No profession deserves our collective respect and gratitude more than the medical community and no one has more respect for medical doctors than I. Physicians are exceptionally bright, their training rigorous and their daily dedication to healing merits on-going recognition.
Although I have respect for the accomplishments of Miguel A. Faria M.D., an associate editor-in-chief of the Surgical Neurology International, and a published author, my respect fades when he, as well as Father Allan J. McDonald, pastor of St. Joseph Catholic Church, recently wrote responses to Dr. William Cummings’ Sunday column.
It is clear both of these educated men find strength and comfort in their Catholic beliefs, which I trust make them more at ease in this confusing and dangerous world. They are Catholic true believers, and it has to be upsetting to have someone point out that church memberships are declining. For every person joining the Catholic Church, Cummings informs us, six people depart. Neither Faria nor McDonald disputes the fact of this decline. To the contrary, both men grudgingly acknowledge the truth in Cummings’ statements. McDonald puts the best spin on this dramatic loss of Catholics by referring to “mustard seeds” and “the cyclical history of the Catholic Church.”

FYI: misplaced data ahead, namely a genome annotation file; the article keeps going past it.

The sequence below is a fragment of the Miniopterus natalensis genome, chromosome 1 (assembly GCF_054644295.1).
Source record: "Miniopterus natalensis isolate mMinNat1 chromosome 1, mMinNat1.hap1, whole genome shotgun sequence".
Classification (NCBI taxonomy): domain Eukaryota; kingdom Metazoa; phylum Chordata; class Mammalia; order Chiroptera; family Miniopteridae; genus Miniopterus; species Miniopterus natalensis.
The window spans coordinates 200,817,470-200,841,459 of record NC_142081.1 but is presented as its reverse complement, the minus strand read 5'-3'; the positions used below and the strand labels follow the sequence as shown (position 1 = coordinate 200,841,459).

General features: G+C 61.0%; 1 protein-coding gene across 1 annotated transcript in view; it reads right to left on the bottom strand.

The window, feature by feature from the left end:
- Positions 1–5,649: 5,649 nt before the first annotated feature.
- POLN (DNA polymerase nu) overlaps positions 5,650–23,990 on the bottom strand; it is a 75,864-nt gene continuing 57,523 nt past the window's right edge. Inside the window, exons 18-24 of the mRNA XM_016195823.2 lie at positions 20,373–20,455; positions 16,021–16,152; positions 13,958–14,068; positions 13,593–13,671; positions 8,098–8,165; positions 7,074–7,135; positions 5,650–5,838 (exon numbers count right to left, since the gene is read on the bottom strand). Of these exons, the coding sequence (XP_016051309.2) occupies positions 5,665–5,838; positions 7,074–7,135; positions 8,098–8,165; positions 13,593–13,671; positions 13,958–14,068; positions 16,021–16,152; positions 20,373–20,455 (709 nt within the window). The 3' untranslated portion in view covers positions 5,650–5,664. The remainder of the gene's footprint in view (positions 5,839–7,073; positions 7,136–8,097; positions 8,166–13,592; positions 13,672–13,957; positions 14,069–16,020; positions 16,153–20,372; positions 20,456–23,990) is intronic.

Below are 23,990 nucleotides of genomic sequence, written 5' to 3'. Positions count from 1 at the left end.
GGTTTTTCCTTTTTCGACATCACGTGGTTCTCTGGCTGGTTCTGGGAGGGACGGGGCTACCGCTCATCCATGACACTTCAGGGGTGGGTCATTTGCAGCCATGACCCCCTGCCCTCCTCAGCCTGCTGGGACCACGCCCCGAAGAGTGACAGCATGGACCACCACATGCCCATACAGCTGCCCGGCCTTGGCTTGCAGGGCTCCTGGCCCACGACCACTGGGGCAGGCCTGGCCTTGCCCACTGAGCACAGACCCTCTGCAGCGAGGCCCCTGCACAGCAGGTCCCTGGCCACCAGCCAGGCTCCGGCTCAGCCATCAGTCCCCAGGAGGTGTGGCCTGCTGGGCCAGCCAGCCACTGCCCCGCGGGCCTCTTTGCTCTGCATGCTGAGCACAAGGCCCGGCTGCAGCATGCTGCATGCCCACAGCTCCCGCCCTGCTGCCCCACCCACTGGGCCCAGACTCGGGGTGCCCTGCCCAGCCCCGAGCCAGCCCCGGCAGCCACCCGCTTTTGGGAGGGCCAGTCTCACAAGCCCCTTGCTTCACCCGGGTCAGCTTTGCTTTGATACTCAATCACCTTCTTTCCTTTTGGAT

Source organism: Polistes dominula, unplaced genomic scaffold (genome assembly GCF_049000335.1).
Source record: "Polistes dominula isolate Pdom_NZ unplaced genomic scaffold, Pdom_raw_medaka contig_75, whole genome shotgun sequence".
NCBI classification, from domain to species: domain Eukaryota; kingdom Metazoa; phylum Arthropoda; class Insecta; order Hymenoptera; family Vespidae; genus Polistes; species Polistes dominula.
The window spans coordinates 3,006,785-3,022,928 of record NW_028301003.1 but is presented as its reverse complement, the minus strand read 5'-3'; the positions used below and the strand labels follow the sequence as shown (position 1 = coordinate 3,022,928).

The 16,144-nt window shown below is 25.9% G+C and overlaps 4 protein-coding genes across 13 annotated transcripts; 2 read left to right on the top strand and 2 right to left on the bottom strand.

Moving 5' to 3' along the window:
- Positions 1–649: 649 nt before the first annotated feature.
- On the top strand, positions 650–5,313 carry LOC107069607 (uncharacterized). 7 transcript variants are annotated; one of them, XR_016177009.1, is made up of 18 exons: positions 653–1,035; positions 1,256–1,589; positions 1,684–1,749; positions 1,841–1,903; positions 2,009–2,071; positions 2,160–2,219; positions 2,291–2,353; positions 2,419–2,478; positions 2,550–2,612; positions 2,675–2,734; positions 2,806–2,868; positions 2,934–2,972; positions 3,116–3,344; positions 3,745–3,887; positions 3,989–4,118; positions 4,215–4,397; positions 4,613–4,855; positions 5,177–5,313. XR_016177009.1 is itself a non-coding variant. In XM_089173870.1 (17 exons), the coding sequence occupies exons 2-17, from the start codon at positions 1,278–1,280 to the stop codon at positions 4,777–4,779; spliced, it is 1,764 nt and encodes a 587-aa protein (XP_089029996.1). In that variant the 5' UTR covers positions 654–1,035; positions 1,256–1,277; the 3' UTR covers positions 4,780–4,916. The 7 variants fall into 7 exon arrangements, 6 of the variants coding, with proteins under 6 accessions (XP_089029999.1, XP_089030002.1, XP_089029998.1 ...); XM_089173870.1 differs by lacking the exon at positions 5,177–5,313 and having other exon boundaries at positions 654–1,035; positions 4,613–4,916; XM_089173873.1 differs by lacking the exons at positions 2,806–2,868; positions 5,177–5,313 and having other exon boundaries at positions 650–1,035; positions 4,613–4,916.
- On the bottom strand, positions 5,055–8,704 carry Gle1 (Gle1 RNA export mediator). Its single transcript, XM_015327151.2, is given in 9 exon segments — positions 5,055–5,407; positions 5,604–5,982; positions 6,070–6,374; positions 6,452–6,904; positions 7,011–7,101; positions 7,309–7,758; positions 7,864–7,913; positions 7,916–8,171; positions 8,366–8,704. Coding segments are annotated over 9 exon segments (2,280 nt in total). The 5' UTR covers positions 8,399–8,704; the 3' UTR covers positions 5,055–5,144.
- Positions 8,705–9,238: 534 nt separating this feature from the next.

Admittedly I do not fully understand McDonald’s “cyclical” reference, but let us hope this next cycle does not include a repeat of the Catholic Church’s multiple crusades in which Catholic soldiers killed thousands of Arabs, Jews and nonbelievers as they made their way across the Arab World and into Jerusalem, while the blood of Arab and Jewish men, women and children, flowed ankle deep. Nor, hopefully, does McDonald’s “cycle” include the systemic return of priestly pedophilia, homophobia or the church’s well-documented, painful history of anti-Semitism.
Faria’s vision of civilization’s decline is far more alarming. He not only notes the Catholic Church’s decline but, given his view of the church’s “central role” in Western civilization, he foresees civilization itself collapsing. The disturbing dimensions of Faria’s vision reminds one of Hieronymus Bosch, the 15th century Dutch painter, who also predicted civilization’s destruction which he attributed in part to Adam and Eve, depicted in his famous painting “The Garden of Earthly Delights.”
Today’s world must be an extremely stressful time for Faria. His dark vision of the immediate future has become the impetus, I gather, for his definitive typology about which he lectures us as the only “three obvious choices.”
I am accustomed to members of the soft sciences (e.g.: sociology, psychology, political science and economics) regularly coming up with numerous typologies, most of which have little value except perhaps as heuristic tools. Faria’s three choice typology doesn’t even seem useful as a teaching mechanism. Faria’s methodology is to state a single fact. For example, “China’s economic might,” and then intuit from a plethora of spurious correlations, a series of “causal” breakdowns in Western civilization. His ideas may be creative and entertaining to some, but as a prognosticator of future international political events, Faria would be better served by remaining in his own medical field, editing his neurology journal where causal predictions are more easily ascertained.